This Old School Renaissance-style roleplaying game takes criminals to the Lost Frontier, an Acid West hallucination of the Wild West, in which the Player Characters must survive the weirdness, uncertainty, and loss, all of which infuses the landscape and its promise of renewal subverted by avarice and ambition. The Player Characters are desperate outlaws, at best searching for redemption, at worst trying to survive in what is a deadly game—especially gunfights. Fortunately, every Player Character can survive at least one gunshot by having his hat shot off! The roleplaying game includes the full rules and a setting, more enough for a mini-campaign. The Frontier Scum book itself is brilliantly done as a plain matte board book and a spine with no cover that makes the glue visible. The layout inside is thematically done as a Sears, Roebuck and Co. catalogue, which is absolutely perfect for the look and feel for Frontier Scum. This is a startlingly different version of the Wild West and Frontier Scum brilliantly brings it alive!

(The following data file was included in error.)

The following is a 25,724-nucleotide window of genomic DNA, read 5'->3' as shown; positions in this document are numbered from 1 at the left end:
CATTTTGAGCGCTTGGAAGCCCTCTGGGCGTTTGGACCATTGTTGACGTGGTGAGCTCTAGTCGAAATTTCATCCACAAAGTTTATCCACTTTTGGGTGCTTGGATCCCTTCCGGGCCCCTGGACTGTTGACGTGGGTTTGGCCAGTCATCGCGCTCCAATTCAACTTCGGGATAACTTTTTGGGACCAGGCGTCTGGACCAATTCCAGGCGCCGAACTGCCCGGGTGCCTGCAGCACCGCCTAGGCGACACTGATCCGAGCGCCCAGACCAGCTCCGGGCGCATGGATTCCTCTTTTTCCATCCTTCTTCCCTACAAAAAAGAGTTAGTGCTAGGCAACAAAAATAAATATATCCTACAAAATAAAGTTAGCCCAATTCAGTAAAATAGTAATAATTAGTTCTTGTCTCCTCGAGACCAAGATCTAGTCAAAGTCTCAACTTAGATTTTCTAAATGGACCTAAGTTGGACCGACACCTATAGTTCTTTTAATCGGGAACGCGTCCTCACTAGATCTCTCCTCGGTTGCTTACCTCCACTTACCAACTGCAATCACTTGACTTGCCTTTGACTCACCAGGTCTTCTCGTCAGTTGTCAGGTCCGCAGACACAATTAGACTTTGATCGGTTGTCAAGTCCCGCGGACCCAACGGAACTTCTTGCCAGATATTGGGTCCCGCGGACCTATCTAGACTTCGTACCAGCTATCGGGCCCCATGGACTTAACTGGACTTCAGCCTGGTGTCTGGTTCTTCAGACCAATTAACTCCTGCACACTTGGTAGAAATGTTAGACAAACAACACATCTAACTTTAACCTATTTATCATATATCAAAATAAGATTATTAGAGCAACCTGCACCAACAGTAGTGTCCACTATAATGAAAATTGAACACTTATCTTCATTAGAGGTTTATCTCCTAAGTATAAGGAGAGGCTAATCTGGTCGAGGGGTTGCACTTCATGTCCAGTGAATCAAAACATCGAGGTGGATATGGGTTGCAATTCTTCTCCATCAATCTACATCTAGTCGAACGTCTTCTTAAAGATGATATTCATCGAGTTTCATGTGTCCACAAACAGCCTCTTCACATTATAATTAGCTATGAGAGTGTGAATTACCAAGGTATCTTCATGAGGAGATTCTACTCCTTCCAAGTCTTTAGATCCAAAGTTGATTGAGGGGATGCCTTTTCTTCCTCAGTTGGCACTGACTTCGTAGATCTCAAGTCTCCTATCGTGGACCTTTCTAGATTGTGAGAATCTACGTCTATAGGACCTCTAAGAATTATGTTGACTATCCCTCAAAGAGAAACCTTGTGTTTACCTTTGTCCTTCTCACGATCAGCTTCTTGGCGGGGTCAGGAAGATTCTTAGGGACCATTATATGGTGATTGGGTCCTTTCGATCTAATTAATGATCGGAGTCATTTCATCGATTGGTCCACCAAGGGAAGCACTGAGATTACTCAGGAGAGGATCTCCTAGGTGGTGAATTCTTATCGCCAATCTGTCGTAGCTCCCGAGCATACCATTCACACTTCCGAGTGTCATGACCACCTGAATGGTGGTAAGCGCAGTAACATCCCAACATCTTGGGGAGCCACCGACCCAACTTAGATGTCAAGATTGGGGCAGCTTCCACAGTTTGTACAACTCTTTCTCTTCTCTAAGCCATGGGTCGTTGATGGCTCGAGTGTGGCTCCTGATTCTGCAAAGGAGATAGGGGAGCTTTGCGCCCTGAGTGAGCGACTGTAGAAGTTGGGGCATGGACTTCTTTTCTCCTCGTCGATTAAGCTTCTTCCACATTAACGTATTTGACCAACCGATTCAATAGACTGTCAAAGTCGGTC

Chaosium, Inc. ($44.99/£39.99)
Regency Cthulhu takes Call of Cthulhu into the late Georgian period and an age of manners and propriety when everyone—including the Investigators—is expected to conform to societal norms, and woe betide to anyone who does not, including those prepared to investigate the Mythos and cosmic horror. The supplement provides a good introduction to the period and a guide to playing good gentlemen and good gentlewomen, including rules for new Occupations, place in society, and Reputation, the latter actually working as the equivalent of Social Sanity! It supports this with a complete setting in the form of a rural Wiltshire town with lots of secrets and two good scenarios set in and around the town, which invite the Investigators to various social events and then hint at strange things going on in and round the town. Both setting and rules highlight the tension between a highly conservative and stratified society and the need to investigate the Mythos and the consequences of doing so, all of which serves to bring out the Regency period’s roleplaying and storytelling potential.
Emiel Boven & CULT OF THE LIZARD KING ($26/£20)